.....I would never recommend a text book that doesn’t align with our state standards.
[Telephone conversation of 2/4/09]

Gadsden School District, NM – Director for Instructional Support

We received a grant to provide monies to sustain professional development to support teachers to implement reformed pedagogy and the materials that best exemplify that pedagogy is MI.
[Email dated 2/5/09]

Please look at all of Greg's research!!! It is so interesting. I think it validates the truth that so many of us already know. It would appear that the research used to support the implementation of Investigations is VERY flawed...not just in Missouri, but all over the United States.

Our district is trying to make the argument that schools that have not liked Investigations was because they were using the OLD version. They say that we are using version 2 which is soooo much better. No one can answer why they believe that to be true. I would love to see the research within our own state that supports that notion, but when asked at the last school board meeting where it has been used and who believes it to be better, it was said that our district is one of the first to go to Version 2. Do you feel like our kids are research? Some of us sure do! If the success stories provided by the publisher have been so consistently weak...does it now make sense why we are demanding answers and why those answers are nowhere to be found?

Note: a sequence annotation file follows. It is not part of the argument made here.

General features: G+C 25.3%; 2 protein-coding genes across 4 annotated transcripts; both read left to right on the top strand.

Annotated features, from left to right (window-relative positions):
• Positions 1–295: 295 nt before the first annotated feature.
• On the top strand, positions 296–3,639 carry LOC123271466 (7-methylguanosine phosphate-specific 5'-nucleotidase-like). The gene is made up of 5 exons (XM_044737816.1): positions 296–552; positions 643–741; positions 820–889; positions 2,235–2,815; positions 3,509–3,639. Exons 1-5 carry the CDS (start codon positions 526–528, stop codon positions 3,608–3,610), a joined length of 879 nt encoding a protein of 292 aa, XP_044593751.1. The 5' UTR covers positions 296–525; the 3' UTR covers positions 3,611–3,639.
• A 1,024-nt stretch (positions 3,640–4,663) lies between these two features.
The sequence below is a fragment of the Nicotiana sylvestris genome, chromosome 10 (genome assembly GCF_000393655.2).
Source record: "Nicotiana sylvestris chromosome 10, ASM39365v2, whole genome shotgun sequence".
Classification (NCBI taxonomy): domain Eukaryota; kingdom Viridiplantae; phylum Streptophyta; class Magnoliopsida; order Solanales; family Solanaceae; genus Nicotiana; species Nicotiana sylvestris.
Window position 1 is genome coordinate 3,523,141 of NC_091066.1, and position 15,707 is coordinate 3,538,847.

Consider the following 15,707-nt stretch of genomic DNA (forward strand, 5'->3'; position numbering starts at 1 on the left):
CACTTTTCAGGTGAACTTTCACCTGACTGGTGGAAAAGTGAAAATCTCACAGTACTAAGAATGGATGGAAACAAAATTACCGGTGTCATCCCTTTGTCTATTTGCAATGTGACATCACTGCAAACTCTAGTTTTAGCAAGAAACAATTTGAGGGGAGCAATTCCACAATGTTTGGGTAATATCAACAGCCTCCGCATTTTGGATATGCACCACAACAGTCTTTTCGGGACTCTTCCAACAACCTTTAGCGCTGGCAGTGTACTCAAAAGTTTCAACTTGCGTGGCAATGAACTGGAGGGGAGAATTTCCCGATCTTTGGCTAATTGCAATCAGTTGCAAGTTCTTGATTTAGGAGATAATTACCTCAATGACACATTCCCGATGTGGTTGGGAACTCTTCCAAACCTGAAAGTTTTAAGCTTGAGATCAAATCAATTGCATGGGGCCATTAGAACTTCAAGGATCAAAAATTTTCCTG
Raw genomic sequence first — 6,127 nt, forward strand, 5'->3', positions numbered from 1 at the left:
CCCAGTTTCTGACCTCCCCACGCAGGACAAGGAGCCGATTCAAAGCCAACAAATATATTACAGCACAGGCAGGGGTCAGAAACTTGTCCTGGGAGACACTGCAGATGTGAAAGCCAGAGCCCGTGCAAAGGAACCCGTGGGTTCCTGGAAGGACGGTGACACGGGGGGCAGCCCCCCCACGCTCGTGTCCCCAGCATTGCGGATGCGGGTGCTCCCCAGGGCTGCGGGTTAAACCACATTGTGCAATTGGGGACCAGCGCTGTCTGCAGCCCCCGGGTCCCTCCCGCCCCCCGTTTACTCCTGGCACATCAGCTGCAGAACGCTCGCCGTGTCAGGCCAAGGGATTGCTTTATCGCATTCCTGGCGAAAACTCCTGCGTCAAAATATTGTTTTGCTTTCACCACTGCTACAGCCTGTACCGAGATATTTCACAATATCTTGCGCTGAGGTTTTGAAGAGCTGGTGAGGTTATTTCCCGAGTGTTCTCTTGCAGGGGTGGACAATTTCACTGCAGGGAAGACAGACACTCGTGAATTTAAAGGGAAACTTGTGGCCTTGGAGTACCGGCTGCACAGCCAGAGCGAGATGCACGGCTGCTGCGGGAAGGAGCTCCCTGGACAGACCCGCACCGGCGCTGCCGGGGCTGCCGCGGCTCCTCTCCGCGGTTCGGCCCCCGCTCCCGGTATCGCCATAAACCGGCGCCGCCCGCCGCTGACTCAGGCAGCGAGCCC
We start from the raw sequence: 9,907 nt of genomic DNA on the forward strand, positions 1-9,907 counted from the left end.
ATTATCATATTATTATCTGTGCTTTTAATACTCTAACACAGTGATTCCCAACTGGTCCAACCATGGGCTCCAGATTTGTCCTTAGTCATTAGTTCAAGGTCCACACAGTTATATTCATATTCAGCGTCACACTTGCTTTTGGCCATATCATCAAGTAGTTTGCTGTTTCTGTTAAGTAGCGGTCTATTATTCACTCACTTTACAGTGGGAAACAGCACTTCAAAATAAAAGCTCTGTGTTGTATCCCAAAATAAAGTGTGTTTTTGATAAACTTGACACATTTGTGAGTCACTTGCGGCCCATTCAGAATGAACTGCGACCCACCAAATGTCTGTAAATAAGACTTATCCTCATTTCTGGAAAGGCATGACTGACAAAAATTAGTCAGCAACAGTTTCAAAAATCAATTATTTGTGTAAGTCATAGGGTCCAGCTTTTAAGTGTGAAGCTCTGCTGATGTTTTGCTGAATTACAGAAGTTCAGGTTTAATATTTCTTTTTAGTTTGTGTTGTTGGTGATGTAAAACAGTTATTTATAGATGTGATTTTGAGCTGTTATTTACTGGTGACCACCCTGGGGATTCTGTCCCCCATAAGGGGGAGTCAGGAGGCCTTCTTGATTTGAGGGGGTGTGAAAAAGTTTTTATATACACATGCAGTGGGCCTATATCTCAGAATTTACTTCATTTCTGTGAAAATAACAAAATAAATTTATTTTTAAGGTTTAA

So, draw your own conclusions from the data taken from cities all over the country. Do we want to continue in a program that is consistently being dropped over and over and over again? Do we want to wake up in 4 or 5 years and realize that we should have done something differently? Our kids cannot lose these their most formative learning years to this garbage. If all of Pearson's "success stories" are dropping it left and right...why should we stick around and try it out? Remember...these are Pearson's SUCCESS STORIES! If this is success in their opinion, then what does failure look you find that thought scary? You should.

i, "Evidence of Success with Investigations in Other School Districts." Mathematics Online, Prince William County Schools. February 2009. February 6, 2009;